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iPhoto for iPad Is Gorgeous, Fluid, Fun - and Slightly Confusing

By Chris Maxcer MacNewsWorld ECT News Network
Mar 19, 2012 5:00 AM PT

iPhoto for iPad Is Gorgeous, Fluid, Fun - and Slightly Confusing

iPhoto, an app from Apple, is available for US$4.99 cents at the App Store.

iPhoto for iPad
iPhoto for iPad
(click image to enlarge)
I haven't had long to play with the new iPhoto app for iOS on my iPad 2, but first impressions might actually tell the tale pretty well this time: It's at once gorgeous, fluid, and fun ... but it's also confusing.

How so?

First, the look and feel. The app is broken out into four sections: Albums, Photos, Events and Journals. Your Albums are shown off on a green glass shelf and look like old-school photo book icons. It looks fantastic and a little tacky at the same time. Subtle animations and sharp details help it all look great, but the photo book idea ... eh, whatever.

When you tap on Photos, however, you'll get a grid screen of all your photos on a nice gray background with subtle shades and framing. Getting to this screen also includes some nice motion in the icons of your photos as they slide into place. Tap a photo, and you'll launch into a larger view, which you can then zoom into or edit.

Instead of the conceit of photo album books for your Albums, your Events are like well-framed photos with the key photo of the event on the front, again, sitting on the green glass. It's an improvement over the albums, for sure. Tap an event, and you can view all the photos in the event or edit them individually.

Journals lets you "tell a story" with your photo and share it on the Web using iCloud. To get started, you open an album or event, tap Share and choose Journal. Seems easy enough, but I haven't tried it yet.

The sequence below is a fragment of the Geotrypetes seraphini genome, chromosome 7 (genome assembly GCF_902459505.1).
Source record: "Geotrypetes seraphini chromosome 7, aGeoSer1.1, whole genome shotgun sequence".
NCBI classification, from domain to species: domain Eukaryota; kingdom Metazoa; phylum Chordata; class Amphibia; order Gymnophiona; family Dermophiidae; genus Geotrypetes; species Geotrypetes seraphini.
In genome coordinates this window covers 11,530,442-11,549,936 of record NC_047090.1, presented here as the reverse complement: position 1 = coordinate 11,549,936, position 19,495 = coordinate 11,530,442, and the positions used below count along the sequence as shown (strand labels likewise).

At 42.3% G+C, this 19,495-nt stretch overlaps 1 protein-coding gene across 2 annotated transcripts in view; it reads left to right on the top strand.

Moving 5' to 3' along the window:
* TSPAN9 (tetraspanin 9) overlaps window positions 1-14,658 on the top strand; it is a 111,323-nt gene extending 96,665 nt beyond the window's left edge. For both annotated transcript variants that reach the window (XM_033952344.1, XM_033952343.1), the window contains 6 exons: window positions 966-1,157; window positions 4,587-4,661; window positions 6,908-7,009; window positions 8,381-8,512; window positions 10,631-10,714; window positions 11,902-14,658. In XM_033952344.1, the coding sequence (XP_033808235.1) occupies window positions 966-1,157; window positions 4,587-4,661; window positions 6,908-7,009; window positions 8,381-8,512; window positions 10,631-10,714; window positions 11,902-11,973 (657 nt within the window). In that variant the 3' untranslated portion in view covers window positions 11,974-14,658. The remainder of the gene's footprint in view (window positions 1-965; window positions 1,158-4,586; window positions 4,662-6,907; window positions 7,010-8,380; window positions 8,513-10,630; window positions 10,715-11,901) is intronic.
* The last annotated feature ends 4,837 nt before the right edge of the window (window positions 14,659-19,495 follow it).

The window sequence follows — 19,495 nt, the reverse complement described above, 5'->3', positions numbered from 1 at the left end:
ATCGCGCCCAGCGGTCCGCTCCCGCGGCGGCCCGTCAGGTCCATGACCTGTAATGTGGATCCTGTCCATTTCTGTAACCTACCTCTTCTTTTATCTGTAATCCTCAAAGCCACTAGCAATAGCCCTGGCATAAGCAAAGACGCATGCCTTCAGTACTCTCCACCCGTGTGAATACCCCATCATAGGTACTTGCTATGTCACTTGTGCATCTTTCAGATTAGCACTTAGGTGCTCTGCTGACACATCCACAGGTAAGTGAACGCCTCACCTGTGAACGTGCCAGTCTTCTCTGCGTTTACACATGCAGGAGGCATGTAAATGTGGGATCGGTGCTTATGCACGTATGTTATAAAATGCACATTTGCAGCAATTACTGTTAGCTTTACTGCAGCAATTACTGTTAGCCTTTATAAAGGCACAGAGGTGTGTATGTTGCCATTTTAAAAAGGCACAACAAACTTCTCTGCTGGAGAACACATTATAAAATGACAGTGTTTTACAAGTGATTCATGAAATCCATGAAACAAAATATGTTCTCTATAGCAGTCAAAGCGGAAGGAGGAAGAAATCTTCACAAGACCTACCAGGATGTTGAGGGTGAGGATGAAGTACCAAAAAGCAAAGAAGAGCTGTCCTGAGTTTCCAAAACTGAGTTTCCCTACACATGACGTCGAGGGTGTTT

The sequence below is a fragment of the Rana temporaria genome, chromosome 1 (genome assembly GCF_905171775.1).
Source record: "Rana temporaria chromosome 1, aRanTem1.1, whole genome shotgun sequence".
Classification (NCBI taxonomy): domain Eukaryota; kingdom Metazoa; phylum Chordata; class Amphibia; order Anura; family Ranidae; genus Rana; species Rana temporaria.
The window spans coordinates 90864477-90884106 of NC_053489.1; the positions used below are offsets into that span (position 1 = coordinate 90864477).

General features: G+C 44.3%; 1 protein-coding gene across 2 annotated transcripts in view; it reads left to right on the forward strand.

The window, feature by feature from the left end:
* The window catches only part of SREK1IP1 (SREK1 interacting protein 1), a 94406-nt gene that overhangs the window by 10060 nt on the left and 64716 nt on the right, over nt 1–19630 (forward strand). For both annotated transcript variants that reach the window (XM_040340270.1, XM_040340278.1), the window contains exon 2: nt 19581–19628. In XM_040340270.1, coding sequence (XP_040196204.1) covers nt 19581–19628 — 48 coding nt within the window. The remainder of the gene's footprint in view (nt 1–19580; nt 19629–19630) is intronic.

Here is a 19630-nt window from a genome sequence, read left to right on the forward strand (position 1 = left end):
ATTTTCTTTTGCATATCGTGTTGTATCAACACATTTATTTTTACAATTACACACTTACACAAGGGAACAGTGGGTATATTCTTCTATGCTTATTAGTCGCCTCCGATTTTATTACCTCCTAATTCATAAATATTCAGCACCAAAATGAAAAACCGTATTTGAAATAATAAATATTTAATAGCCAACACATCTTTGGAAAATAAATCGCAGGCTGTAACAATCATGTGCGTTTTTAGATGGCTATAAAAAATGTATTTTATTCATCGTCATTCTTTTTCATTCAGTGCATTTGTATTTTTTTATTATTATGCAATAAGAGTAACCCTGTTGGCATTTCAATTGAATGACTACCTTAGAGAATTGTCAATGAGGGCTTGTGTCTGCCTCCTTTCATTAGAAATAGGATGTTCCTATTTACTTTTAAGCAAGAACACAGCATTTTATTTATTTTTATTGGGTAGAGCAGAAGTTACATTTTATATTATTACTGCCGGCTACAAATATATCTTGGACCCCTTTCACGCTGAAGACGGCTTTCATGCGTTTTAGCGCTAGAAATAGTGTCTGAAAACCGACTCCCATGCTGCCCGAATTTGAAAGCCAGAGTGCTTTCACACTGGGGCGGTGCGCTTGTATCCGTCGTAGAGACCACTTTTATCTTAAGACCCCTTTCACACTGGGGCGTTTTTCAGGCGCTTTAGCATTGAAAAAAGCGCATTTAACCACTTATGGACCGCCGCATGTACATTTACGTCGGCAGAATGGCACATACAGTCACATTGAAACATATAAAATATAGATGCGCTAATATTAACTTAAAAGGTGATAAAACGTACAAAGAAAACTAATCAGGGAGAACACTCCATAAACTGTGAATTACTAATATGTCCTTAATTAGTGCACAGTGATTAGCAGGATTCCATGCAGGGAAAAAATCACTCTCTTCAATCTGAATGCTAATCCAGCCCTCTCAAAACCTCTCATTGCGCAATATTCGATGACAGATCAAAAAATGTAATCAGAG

Lots of Editing Tools

Scanning and viewing your photos is easy through the two-column icon grid at the left, with a large area to the right reserved for viewing an active photo. You can easily share a photo through a journal, to your camera roll, Twitter, Flickr and Facebook or start a slideshow. There are lots of options here, like sharing to iTunes, which I tried but have no idea what happens or why or even where my photo went. Presumably, it's somewhere in iTunes. I'm just saying, I haven't ever used that feature before, not sure I ever will again, and I sure as heck believe that most iPhoto users on their iPads will run into similar features that they won't be able to figure out without some trial and error or Web searching. Which is sort of irritating.

Fortunately, there's a sort of a built-in help system which flags features and offers built-in details for how they work, using yellow flags that pop up after you hit the "?" icon at the top of the app. For example, I messed around with iPhoto for quite a while before I noticed the button at the top that shows or hides the thumbnail grid. And hiding it is handy, like when you want your photo to stay at full-screen while you edit it. How did I notice it? By using the help button.

You can also view multiple photos side by side to compare similar photos to pick your best. This works pretty well on my iPad, but I'm having a hard time imagining using it on my iPhone 4. To view photos side by side, you have to tap them in the grid at the left, but figuring this out is not particularly intuitive. Fortunately, again, the help button will come to your rescue. One tap will let you view a photo. Touch and hold will let you add another photo to view it side by side with the existing photo. Alternately, if you take a lot of similar shots like I do, you can double-tap a single photo and iPhoto will automatically find and select similar photos to display.